Monday, February 05, 2007

The Daily Mall Reader: Polyester Clothes

A daily dose of mall-related reading...

Can Polyester Save the World?

The New York Times - January 25, 2007

(Excerpt) Josephine Copeland and her 20-year-old daughter, Jo Jo, visited Primark at the Peacock Center mall here, in the London suburbs, to buy presents for friends, but ended up loaded with clothes for themselves: boots, a cardigan, a festive blouse, and a long silver coat with faux fur trim, which cost £12 but looks like a million bucks. “If it falls apart, you just toss it away!” said Jo Jo, proudly wearing her purchase.

Environmentally, that is more and more of a problem.

With rainbow piles of sweaters and T-shirts that often cost less than a sandwich, stores like Primark are leaders in the quick-growing “fast fashion” industry, selling cheap garments that can be used and discarded without a second thought. Consumers, especially teenagers, love the concept, pioneered also by stores like H&M internationally and by Old Navy and Target in the United States, since it allows them to shift styles with speed on a low budget.

Read the full article here.


Blogger Cora said...

Does the US not have clothing recycling containers then? In Germany, there are containers in public places like supermarket parking lots into which you can throw your old clothes. Supposedly, these old clothes are then sold for charity, though pretty much everyone knows that the majority of them ends up in the paper mill. Of course, there always is the problem that second hand dealers raid the containers for useful stuff (I've personally seen kids hanging head first into a clothing recycling container), but at least the stuff gets recycled in some way. And it makes more sense than some of the sillier suggestions in this article.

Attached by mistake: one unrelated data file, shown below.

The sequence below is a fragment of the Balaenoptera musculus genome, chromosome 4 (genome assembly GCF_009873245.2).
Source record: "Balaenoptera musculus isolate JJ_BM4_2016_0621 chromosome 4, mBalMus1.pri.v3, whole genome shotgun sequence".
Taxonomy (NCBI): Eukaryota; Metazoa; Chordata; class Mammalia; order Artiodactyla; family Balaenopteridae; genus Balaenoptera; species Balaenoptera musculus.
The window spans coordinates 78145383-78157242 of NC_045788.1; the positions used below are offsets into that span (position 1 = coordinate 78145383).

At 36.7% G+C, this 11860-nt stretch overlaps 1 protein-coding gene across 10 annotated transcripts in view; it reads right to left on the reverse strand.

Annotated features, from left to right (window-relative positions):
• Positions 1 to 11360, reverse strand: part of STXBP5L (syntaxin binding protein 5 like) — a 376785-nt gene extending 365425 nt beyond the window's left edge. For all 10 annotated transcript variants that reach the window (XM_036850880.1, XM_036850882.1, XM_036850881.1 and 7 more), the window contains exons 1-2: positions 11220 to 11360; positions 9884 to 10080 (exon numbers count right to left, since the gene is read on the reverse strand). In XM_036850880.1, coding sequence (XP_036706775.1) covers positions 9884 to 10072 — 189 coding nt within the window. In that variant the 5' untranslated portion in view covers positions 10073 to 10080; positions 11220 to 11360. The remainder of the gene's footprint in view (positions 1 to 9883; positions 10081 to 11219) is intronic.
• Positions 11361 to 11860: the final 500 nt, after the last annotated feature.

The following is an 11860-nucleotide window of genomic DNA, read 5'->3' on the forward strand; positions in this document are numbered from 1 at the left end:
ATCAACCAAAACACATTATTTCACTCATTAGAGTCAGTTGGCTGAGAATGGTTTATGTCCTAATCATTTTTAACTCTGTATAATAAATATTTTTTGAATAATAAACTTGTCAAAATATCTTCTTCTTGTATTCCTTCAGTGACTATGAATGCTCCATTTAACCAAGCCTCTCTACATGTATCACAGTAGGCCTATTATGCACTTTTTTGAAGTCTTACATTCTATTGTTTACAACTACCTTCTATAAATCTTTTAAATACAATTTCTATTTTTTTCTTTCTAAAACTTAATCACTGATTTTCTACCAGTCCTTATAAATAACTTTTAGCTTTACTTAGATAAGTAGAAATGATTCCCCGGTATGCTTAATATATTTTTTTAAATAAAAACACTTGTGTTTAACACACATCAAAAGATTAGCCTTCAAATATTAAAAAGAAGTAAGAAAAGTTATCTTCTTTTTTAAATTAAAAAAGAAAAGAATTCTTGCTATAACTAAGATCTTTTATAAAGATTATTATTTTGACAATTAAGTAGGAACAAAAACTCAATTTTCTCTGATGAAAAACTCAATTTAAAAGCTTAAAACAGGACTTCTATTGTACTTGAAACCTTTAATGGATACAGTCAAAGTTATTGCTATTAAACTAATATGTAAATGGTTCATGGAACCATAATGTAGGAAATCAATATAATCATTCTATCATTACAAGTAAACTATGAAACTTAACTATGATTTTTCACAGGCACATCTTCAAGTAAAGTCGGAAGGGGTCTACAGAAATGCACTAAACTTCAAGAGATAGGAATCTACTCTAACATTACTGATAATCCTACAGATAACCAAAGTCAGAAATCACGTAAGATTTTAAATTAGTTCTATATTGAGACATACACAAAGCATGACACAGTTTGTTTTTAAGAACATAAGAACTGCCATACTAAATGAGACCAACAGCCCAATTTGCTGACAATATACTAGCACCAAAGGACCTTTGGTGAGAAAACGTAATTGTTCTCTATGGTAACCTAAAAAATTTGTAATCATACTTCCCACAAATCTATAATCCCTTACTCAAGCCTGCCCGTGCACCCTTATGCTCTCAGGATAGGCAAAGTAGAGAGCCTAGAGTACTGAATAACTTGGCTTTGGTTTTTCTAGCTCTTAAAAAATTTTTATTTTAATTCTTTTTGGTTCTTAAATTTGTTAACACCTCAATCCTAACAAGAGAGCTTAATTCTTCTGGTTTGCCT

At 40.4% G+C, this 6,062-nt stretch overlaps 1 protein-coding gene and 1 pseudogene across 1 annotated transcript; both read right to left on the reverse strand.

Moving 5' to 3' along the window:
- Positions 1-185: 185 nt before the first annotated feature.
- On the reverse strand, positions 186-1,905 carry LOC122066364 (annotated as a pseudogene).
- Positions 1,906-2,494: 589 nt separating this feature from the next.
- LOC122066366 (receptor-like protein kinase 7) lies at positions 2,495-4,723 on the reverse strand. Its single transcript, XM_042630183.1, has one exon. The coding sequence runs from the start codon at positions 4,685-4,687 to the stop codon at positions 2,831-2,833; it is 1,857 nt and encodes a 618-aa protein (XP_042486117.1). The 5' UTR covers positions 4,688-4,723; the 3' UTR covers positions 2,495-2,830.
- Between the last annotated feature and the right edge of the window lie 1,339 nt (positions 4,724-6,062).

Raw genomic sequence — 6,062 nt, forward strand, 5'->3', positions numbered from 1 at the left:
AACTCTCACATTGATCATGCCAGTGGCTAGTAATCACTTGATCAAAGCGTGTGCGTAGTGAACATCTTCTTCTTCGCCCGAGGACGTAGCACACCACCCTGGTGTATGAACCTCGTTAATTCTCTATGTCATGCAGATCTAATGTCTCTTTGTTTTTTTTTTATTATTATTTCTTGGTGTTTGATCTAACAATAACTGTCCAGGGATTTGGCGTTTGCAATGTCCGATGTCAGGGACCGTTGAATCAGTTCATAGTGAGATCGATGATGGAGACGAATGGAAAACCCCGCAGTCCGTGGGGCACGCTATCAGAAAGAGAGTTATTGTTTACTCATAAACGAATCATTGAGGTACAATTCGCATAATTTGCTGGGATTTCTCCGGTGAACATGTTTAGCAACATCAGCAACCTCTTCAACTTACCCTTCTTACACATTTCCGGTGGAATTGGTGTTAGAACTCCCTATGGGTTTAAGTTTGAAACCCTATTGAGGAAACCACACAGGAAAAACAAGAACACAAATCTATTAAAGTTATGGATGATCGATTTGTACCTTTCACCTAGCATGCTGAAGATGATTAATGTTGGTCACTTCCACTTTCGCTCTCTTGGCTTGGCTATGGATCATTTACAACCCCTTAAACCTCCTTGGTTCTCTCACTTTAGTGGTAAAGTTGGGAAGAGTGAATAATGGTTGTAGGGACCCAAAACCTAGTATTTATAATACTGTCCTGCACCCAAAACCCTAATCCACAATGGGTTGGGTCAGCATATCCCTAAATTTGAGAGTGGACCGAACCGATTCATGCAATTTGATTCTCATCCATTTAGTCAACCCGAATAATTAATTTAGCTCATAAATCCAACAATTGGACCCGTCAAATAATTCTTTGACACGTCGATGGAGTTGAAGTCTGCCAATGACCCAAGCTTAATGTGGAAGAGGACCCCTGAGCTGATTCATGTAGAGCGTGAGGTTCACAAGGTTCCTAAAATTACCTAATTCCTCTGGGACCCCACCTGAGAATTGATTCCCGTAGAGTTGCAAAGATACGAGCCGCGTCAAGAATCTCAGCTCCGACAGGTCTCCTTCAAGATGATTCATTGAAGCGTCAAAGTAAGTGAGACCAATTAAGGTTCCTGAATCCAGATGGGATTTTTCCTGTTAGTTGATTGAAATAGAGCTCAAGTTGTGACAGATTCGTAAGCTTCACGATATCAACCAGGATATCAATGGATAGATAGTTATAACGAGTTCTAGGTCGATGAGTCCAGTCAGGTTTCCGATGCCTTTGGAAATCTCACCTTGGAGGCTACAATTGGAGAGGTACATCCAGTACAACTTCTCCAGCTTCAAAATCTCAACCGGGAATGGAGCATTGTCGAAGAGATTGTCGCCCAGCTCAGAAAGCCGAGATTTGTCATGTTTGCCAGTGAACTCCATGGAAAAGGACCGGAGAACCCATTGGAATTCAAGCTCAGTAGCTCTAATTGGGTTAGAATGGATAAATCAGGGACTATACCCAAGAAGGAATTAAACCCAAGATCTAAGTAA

Tue Feb 06, 06:33:00 PM  
Blogger BIGMallrat said...

In California, we have the recycling containers. They even take shoes! I, however, give my old clothes to Goodwill or the battered women's shelter. They take them glady and resell them.
I was surprised that I fit the persona described in the article. My wardrobe changes dramatically year-to-year. With Ross, Marshall's, TJMaxx, and Target, I buy lots of clothes on the cheap and toss them when I buy more (I admit, I have a set number of hangers and when the clothes exceed the number of hangers, I get rid of the extras). Cheap clothes allow me to get rid of them without feeling as I'm throwing away money. Plus, poly mixes mean NO IRONING! I'm hooked!
No more Nordstrom shirts that I keep for 10 years to feel I got a perceived value from them. Now, it's Mossimo for 7 bucks on the 50% off rack. One season, and they are done.
Maybe California will have the best-dress homeless?

Thu Feb 08, 01:08:00 AM  
Blogger Cora said...

Well, I'm pretty much the opposite, since I am the sort of person who will wear a favourite piece of clothing until it falls apart and only throws out clothes if they fall apart, don't fit anymore or are so absolutely hideous by my current standards that I cannot imagine ever wearing them again.

Thu Feb 08, 05:53:00 PM  
Anonymous didi said...